you and others like you ignore this fact

  4. Paul Woodward Post author

    This is the simplistic analysis of people who want to portray Israeli massacres as punishment for Palestinian misbehavior.

    What Israeli military commanders understand but are much more guarded in expressing in public, is that Hamas is the only group that has the capacity to enforce a ceasefire; that it has generally been very reliable in maintaining these ceasefires; and that the ceasefires invariably break down after Israel conducts air strikes on Gaza.

    Once again, this war on Gaza began with Israeli strikes on July 6. Prior to that, in a cynical and opportunistic move, Israel reneged on a previous ceasefire agreement by arresting Hamas members in the West Bank under the pretext that this was in connection with the murders of three teenage settlers. In connection with that case, Israel arrested over 500 Palestinians without arresting the two murder suspects. During three weeks when the authorities already had strong evidence that the teenagers were dead, the IDF conducted Operation Brother’s Keeper and this along with the inflammatory rhetoric of Israeli political leaders helped stoke anti-Arab sentiment in Israel resulting in the murder of Mohammed Abu Khdeir.

    Rather than dissipate the passion for vengeance that Netanyahu had continuously been stoking, after making perfunctory expressions of regret about Khdeir’s gruesome murder — the teenager having been burned alive — the Israeli prime minister then unleashed the full force of the IDF on Gaza. Israel’s appetite for killing Palestinians shows no sign of being satiated.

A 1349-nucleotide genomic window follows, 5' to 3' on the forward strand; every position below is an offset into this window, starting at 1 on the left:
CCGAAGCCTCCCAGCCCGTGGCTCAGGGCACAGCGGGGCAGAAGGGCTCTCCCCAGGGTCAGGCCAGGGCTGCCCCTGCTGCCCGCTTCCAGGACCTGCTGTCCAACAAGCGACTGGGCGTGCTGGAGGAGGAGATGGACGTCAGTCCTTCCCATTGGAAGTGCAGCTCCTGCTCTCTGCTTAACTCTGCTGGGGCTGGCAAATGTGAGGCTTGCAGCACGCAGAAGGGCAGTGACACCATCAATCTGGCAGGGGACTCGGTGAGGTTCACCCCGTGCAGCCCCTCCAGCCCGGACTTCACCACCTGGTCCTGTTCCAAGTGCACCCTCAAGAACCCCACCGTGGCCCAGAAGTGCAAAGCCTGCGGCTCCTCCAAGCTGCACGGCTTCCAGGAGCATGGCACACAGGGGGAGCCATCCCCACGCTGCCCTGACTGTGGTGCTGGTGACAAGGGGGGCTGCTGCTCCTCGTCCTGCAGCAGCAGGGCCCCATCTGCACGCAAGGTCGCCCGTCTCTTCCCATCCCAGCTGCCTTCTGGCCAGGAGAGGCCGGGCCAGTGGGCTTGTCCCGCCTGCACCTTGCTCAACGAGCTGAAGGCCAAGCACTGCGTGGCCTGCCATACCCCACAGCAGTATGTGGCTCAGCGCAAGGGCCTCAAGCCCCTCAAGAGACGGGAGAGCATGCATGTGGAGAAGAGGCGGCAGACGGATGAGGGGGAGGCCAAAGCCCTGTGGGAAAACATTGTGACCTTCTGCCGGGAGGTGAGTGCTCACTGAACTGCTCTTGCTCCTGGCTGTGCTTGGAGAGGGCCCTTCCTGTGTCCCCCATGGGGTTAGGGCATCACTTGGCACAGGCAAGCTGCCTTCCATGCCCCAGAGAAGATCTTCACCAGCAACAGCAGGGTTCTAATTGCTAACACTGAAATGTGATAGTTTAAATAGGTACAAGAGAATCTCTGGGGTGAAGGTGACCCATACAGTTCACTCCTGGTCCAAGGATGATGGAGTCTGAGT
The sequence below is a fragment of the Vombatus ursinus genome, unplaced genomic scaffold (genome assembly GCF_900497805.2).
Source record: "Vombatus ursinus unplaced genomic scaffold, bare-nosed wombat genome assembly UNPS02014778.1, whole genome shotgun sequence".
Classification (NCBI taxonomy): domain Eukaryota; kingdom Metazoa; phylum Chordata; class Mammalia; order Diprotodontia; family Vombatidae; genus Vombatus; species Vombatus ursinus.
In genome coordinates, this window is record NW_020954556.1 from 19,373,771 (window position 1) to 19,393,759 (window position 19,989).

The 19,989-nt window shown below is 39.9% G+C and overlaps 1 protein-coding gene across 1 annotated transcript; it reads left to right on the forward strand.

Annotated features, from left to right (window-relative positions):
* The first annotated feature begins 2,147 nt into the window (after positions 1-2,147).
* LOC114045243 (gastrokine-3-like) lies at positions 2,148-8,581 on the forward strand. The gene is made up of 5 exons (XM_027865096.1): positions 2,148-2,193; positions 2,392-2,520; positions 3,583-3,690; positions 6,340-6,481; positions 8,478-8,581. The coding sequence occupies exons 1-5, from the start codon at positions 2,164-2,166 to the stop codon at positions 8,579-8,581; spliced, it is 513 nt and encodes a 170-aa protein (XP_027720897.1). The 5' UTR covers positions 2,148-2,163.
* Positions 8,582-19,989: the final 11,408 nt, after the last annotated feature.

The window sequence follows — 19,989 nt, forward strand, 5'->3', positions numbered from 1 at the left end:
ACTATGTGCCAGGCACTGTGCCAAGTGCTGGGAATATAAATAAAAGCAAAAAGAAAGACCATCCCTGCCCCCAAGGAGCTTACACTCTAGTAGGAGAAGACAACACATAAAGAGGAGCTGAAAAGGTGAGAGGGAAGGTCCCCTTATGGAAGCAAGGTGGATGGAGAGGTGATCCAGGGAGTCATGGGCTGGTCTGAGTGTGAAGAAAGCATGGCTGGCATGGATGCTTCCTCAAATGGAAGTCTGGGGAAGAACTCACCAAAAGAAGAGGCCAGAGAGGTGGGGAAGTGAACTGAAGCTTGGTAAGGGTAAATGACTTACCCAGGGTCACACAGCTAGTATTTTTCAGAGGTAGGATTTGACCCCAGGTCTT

5. Paul Woodward Post author

    The cost of war might always appear too high but there have been many times when for obvious reasons victory is claimed. America won its war of independence. The allies defeated Nazi Germany.

    If the post-war era you envisage ever emerges there will not be any school districts across the country, because there will be no countries. For as long as there are political entities willing to use violence in contests for the control of territory, it looks like war will continue.

    The only thing that might mitigate this drive towards conflict would be that globally there is a more even distribution of power. Where every side has more to lose, there is a better chance of peacefully resolving conflicts.